Skip to content

Phase I Clinical Trial Designs: Modified Toxicity Probability Interval

Modified Toxicity Probability Interval

What is the mTPI-2 study design?  

The Modified Toxicity Probability Interval (mTPI-2) study design is a method used in early phase oncology clinical research for evaluating the safety and efficacy of investigational therapies. This approach, which is a variant of the traditional 3+3 design, includes key differences that make it particularly useful for certain types of clinical trials.

In this article, we will outline the key features of the mTPI-2 design and compare it to other commonly used study designs, such as the Bayesian Optimal Interval (BOIN) and the traditional 3+3 design.
 

 

Differences of mTPI-2 vs. BOIN and 3+3 

One of the main features of the mTPI-2 design is its use of a modified toxicity probability interval (TPI) to guide dose escalation. Unlike the traditional 3+3 design, in which the dose is escalated in a predetermined manner until a predetermined maximum tolerated dose (MTD) is reached, the mTPI-2 design uses a modified TPI to guide the dose escalation process. This allows for more precise estimation of the MTD and reduces the risk of overtreatment. 

Another key feature of the mTPI-2 design is its incorporation of Bayesian statistical methods. These methods allow for the incorporation of prior data and expert opinion into the analysis, which can lead to more accurate estimates of the MTD and improve the efficiency of the study. In contrast, the traditional 3+3 design does not incorporate prior data or expert opinion into the analysis. 

The BOIN design is another commonly used method in oncology clinical research for evaluating the safety and efficacy of investigational therapies. Like the mTPI-2 design, it uses Bayesian statistical methods to guide the dose escalation process and incorporate prior data and expert opinion into the analysis. However, the BOIN design differs from the mTPI-2 design in its use of a Bayesian optimal interval to guide the dose escalation process, rather than a modified TPI.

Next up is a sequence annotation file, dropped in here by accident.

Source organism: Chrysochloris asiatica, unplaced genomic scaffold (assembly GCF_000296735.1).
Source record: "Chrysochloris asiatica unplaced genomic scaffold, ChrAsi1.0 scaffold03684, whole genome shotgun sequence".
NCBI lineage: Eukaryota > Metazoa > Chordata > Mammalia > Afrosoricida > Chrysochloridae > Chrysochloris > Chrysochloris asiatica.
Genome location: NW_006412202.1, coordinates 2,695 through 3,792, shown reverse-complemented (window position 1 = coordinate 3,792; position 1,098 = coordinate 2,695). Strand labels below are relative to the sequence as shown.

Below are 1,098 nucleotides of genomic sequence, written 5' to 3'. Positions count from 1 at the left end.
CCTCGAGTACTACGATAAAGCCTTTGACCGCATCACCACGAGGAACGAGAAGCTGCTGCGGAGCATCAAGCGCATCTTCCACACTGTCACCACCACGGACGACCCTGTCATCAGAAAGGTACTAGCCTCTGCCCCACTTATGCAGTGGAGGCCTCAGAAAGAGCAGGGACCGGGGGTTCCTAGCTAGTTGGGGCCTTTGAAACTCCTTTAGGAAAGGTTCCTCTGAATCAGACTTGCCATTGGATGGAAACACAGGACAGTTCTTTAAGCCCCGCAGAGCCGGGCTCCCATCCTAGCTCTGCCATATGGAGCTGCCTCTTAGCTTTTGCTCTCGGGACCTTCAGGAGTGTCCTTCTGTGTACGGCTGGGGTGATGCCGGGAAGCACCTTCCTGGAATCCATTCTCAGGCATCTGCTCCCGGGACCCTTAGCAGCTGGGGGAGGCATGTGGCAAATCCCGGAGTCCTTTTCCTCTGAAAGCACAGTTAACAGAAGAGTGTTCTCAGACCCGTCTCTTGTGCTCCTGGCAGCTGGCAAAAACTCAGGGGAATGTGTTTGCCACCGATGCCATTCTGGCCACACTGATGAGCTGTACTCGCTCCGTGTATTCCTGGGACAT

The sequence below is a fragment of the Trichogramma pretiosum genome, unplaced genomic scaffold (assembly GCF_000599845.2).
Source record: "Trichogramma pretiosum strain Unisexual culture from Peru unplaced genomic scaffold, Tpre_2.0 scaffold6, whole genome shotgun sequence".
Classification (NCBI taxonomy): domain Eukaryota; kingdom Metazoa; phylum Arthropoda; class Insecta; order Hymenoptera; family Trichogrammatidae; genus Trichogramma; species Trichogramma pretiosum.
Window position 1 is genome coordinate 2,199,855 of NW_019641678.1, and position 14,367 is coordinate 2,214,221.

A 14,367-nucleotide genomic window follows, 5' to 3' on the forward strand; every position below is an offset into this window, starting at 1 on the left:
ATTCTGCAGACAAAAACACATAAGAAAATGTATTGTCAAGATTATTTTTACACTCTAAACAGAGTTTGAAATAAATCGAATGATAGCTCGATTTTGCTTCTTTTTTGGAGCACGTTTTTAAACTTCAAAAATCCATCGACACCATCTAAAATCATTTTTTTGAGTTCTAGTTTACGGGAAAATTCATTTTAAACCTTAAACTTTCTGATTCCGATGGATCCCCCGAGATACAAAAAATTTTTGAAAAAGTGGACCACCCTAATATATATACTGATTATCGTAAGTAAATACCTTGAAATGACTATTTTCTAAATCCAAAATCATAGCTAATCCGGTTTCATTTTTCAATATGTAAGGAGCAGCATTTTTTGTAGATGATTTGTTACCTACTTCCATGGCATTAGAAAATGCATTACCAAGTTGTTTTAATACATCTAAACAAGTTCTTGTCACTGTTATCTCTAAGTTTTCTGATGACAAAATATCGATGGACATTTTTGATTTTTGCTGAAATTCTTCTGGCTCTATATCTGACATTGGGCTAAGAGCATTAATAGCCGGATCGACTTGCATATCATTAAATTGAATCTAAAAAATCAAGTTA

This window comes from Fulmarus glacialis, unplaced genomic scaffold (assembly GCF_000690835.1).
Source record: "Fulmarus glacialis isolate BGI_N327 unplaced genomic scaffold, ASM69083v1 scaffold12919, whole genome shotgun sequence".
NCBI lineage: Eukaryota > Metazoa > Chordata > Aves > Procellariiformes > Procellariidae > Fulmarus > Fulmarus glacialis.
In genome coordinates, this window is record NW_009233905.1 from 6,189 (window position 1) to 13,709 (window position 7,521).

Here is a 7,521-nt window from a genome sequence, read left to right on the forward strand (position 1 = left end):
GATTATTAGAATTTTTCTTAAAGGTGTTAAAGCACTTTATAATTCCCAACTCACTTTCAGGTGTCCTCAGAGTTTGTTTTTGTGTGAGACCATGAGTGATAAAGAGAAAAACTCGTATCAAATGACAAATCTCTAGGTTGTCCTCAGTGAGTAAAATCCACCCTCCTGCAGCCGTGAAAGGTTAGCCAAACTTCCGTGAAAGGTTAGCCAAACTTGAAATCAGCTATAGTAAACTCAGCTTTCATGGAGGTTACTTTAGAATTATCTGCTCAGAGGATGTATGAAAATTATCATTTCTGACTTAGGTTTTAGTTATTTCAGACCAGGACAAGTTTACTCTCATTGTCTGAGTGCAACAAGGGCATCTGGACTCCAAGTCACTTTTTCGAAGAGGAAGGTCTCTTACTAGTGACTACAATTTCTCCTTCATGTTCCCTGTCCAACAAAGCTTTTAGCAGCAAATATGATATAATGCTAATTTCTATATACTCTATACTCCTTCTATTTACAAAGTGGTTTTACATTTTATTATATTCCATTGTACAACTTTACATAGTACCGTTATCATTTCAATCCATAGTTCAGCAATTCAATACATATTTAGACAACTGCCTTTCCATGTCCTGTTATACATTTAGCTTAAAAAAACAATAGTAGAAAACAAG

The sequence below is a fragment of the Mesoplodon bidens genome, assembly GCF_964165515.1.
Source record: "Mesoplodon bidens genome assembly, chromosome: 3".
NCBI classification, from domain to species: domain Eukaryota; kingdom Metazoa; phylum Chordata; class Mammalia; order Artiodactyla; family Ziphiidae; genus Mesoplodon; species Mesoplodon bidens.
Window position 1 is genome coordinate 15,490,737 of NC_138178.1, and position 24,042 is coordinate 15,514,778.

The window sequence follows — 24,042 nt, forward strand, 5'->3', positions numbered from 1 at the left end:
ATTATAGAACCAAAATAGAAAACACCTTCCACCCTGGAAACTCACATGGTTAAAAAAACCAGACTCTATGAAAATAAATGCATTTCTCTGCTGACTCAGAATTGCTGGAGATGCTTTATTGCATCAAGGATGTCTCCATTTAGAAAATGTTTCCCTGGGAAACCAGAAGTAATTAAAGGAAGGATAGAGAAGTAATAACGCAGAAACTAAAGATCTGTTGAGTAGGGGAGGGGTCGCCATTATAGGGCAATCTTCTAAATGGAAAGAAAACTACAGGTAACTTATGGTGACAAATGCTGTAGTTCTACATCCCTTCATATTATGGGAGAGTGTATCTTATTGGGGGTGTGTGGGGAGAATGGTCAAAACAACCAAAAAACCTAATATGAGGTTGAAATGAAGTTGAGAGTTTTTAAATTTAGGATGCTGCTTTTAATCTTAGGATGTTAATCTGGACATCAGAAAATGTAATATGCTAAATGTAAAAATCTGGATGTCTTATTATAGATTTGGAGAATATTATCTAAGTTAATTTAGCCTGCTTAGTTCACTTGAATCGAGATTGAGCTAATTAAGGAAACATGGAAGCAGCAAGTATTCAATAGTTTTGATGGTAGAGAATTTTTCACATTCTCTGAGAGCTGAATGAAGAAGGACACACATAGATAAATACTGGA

Advantages of mTPI-2 in Phase I Oncology Clinical Trials 

The mTPI-2 design can be implemented similar to the traditional 3+3 design.   The advantages are that it is more flexible than the 3+3 and it also possesses superior operating characteristics that are comparable to more complex model-based designs, such as the continual reassessment method (CRM). This design provides an upgrade to the modified toxicity probability interval design, with a substantially lower risk of overdosing and a better precision to identify the MTD. 

The mTPI-2 study design offers several advantages in oncology clinical research. Its use of a modified TPI to guide dose escalation and incorporation of Bayesian statistical methods can provide more precise estimates of the MTD, reduce the risk of overtreatment, and improve the efficiency of the study. This makes it particularly useful for certain types of clinical trials, such as those with investigational therapies that carry a significant risk of toxicity. 

mTPI vs. mTPI-2 (example)
mTPI-vs-mTPI-2

Summary of mTPI-2 

The mTPI-2 study design is a viable option for evaluating the safety and efficacy of investigational therapies. It provides a rigorous approach to data collection and analysis, which allows for a detailed assessment of potential toxicities and side effects.

Additionally, the use of a modified TPI and the incorporation of Bayesian statistical methods in the mTPI-2 study design can provide more precise estimates of the MTD, reduce the risk of overtreatment, and improve the efficiency of the study. It’s tailored for researchers and practitioners in the healthcare industry, but also for patient education in clinical trial process and the effort to improve cancer treatment. 

Speak with an expert >